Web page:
Hemophilia Treatment Risks

Hemophilia Treatment Risks: Antibodies

Antibodies destroy the clotting factor before it has a chance to work. This is a very serious hemophilia treatment risk because it reduces the effectiveness of the main treatment for hemophilia -- replacing clotting factors.
Antibodies to clotting factors develop in about 1 out of 5 people with severe hemophilia A and 1 out of 100 people with hemophilia B.
When antibodies develop, doctors may use larger doses of clotting factors or try different sources of the clotting factor. In some cases, antibodies may go away on their own. Researchers continue to study ways to deal with antibodies to clotting factors.

Hemophilia Treatment Risks: Viruses From Human Blood Factors

The viruses that cause AIDS (HIV) and hepatitis can be carried in clotting factors. However, there has not been a documented case of transmission of these viruses for about a decade, due to:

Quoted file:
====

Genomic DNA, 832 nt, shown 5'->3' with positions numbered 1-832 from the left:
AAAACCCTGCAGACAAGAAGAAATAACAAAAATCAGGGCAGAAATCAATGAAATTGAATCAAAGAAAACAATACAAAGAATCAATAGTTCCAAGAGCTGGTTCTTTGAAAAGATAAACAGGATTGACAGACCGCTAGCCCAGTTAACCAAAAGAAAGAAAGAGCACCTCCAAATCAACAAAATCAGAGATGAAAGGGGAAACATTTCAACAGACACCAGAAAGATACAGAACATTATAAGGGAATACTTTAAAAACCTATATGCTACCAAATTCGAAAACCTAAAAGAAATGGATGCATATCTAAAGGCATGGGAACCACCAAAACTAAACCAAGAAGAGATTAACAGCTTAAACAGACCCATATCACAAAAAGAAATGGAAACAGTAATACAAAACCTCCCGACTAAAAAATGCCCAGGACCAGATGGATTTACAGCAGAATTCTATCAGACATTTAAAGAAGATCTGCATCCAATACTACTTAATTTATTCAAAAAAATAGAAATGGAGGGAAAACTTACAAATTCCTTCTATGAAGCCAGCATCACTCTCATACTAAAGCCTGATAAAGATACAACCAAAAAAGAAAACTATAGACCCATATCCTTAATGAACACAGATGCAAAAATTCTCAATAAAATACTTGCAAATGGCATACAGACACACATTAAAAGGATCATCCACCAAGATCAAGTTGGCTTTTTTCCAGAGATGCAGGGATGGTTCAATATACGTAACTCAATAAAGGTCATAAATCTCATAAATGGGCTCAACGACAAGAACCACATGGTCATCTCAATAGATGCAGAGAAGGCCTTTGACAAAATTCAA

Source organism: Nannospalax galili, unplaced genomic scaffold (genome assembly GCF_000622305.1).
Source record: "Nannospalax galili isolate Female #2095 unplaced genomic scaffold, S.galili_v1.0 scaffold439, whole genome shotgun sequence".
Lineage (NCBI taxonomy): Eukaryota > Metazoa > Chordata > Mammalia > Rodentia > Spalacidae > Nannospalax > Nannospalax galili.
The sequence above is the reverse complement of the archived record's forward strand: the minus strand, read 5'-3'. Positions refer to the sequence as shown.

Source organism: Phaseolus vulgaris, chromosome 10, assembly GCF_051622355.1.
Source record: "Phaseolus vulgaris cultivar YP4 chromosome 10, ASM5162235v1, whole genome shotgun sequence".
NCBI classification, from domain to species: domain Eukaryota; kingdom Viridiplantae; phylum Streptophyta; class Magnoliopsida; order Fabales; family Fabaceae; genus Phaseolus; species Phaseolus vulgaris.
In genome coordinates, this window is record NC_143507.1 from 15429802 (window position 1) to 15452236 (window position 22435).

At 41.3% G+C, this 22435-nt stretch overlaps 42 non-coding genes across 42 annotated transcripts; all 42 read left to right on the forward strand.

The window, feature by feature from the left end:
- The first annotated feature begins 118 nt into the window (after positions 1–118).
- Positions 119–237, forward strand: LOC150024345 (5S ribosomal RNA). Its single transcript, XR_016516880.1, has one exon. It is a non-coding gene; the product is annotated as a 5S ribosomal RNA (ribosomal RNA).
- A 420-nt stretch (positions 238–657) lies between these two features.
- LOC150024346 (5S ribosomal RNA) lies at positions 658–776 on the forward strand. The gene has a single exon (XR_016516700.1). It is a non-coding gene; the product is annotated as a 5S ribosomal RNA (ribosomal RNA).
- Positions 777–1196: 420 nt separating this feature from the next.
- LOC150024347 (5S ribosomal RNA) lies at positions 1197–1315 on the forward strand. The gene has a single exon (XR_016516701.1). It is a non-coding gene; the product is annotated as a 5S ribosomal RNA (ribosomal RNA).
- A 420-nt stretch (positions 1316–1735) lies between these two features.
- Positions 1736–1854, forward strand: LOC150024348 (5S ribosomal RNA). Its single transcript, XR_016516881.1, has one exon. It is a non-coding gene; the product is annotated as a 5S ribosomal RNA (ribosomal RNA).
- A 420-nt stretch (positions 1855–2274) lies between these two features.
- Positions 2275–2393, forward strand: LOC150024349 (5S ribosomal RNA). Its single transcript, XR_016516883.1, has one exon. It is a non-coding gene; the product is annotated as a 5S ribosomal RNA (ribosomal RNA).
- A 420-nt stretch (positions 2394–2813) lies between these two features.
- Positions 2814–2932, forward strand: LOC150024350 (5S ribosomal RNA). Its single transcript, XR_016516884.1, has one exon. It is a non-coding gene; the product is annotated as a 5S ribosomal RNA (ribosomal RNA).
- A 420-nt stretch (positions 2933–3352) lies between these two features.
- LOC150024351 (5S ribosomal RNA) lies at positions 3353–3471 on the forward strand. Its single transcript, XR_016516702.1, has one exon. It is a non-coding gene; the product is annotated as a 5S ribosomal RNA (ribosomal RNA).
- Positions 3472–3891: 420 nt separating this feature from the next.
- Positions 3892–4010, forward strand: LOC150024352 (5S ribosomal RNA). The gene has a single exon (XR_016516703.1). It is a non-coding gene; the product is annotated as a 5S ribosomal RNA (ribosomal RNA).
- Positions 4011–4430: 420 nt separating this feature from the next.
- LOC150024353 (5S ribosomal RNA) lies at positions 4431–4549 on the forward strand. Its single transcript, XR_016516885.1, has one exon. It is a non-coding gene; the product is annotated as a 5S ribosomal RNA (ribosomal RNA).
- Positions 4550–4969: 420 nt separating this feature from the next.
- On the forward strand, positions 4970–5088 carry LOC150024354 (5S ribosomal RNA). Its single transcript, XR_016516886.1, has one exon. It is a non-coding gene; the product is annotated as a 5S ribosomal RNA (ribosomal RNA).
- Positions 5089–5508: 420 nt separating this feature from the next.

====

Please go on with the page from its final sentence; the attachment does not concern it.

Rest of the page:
• Careful screening of donors
  • Testing of donated blood products
  • Treating donated blood products used to create clotting factors with a detergent and heat to destroy viruses.
Hemophilia research scientists continue to find ways to make blood products safer.

Risks Associated With Delays in Receiving Hemophilia Treatment

When hemophilia treatment for bleeding is delayed, damage to the area affected (such as a joint) can occur. It is important for people with the disease to learn to recognize symptoms of hemophilia as soon as possible after bleeding starts and to get treatment quickly.

Hemophilia Disease

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